Yesterday’s softball game started like any other we’ve had so far this season. My daughter, Julianna, practiced with her team before the game. She went up to bat the first time and was able to hit the ball off her coach’s pitch and run to first. It was pretty typical, and I was still proud of her for getting out there and participating with a real team. But then things changed the second time she went up to bat no runners on any bases, and the other team up by 10 runs…

She was able to hit the first pitch, but the ball flew up near her face, which scared her and she began to cry. Her coaches came to her aid, and my husband, Joel, and I encouraged her from the bleachers to try again. As this was going on, the other coach ran out to huddle with his team. I just assumed he was getting a few minutes in with his team while Julianna was being helped. So, once Julianna was ready, she hit the ball again, after a few pitches. And suddenly, the pitcher, who had played well the whole game, seemed to have trouble getting the ball, and Julianna was safe. We were proud! It’s not been uncommon for players to do this because they want Julianna to get to first, and I’m totally fine with that.

But then she overthrew the ball, so Julianna ran to second base with her assistant coach at her side. We were even more excited! This doesn’t happen often! And then suddenly, all the girls on the team were having trouble getting the ball to the bases. So Julianna ran to third, and by this time, my excitement instantly changed to sadness. Joel looked at me and asked what was going on. I told him, “They’re doing it on purpose!” And instantly after I said this, I put my head down and began to cry, covering my face with my hands.

I could feel the other parents staring at me. Joel began to show some irritation toward the umpire, who apparently thought this little home run was not a good idea, and she smirked and rolled her eyes at the other team’s parents. I never saw Julianna run over home plate because I couldn’t stop crying. All around me, I could hear some cheering but also a lot of confusion, like people weren’t sure what just happened or why. I couldn’t control the tears and had to step down from the bleachers and walk away to regain my composure. I’m sure most people thought these were happy tears. But they were not happy tears…

So why would I feel this way after just witnessing my daughter with special needs get her first home run? Simply put: she didn’t earn it. It was given to her, like a gift of charity from the other team who wanted to do a good deed. No doubt the coach wanted to teach his girls to show kindness to someone who is different. And I know that that is a noble thing to do. It might make him feel like he’s created one of those movie moments, where everyone in the crowd is touched by this kind act of selflessness. And I’m certain some were. But you know what? Not every kid gets a home run, special needs or not. And if they do, they earned it, fair and square. That’s when the real magic happens.

Julianna has earned every single skill she’s accomplished thus far in her life, and most have been through tears, tantrums and screaming. She’s learned things I thought she’d never learn, like how to ride a bike. Joel taught her to ride about two and a half years ago. She lacked motor skills and coordination, but Joel didn’t give up on her, and neither did I. We simply believed in her. And she did it, and it was a breakthrough.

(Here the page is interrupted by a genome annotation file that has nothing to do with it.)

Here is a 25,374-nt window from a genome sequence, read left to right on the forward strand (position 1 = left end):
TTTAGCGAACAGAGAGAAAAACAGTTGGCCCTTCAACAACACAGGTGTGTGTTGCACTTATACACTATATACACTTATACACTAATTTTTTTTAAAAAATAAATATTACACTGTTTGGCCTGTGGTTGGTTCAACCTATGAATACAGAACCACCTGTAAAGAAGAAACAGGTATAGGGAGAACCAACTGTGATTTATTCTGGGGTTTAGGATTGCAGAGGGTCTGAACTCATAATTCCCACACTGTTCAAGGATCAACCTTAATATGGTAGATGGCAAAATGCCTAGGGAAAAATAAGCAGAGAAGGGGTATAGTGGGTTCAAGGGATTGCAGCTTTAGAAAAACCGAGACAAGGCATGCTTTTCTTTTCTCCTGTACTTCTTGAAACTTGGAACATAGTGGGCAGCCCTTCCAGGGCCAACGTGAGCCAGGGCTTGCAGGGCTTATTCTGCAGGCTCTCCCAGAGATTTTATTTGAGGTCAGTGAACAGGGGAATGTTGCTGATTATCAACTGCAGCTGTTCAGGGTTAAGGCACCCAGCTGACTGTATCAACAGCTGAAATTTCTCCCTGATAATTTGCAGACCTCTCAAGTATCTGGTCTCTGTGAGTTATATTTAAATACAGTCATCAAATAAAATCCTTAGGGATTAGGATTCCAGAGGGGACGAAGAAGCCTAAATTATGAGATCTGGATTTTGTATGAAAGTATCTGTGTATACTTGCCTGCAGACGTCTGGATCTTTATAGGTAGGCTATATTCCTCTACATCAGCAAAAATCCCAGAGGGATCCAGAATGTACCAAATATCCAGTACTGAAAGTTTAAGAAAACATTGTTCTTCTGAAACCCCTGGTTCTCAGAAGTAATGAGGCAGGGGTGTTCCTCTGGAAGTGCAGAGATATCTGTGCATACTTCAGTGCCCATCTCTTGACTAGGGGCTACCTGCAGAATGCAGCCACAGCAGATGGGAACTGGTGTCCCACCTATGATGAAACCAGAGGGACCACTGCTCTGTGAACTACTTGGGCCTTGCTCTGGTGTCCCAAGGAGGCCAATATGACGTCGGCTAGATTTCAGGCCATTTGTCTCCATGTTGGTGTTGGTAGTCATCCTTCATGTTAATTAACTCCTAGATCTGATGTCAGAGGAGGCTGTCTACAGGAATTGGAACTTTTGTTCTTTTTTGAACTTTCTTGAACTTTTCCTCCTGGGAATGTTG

People don’t always see that she has amazing potential. That coach has no idea how much progress she’s made during this season. He only saw that she was a little shy and uncomfortable and needed help playing. But the fact that she is playing at all is so huge for our family. And that she’s hitting the ball by herself, real hits. That’s what we celebrate. That’s what brings me joy. What she does, not what is given to her. We want to teach her to fish, not just give her one. We want her to be treated like the other girls on the team. What this little home run did was only accentuate her differences, while some might not have even noticed any before. Her teammates might not look at her the same now. Even her teammates have never gotten a home run! Not one single girl this entire season on any team has scored a home run. So why did this coach think he needed to do it for Julianna?

This coach taught his players how to be selfless and show kindness to a child who might not always fit in with the other girls. I completely respect that. However, because Joel and I had no idea it was going to happen, and neither did anyone but the girls on the team, it created a strange feeling in the crowd. It was like we wanted to cheer, but it was only half-hearted. At least that’s what it felt like to me. How can you cheer when you know it’s not real? Julianna had been playing just fine, hitting the ball on her own. But don’t get me wrong, I do feel grateful for the kindness of this coach. I just would’ve appreciated him letting our team’s coach know and then he could get our approval before doing something like this. Then at least we could have been prepared.

After I gained some composure, I went to talk to Julianna’s coach, and he said, “Some home run, huh?” as he rolled his eyes. I could tell he wasn’t happy they did this. The other coach disagreed and said it showed good sportsmanship, and will help her try harder because now she’s experienced a little bit of success. I told them that I didn’t want anyone making things easy for her, and that I just wanted her to be treated like the other girls. I wanted her to earn everything she gets, and that the other coach should’ve approved this with them, and her parents first. The head coach agreed, and I had to walk away in tears again.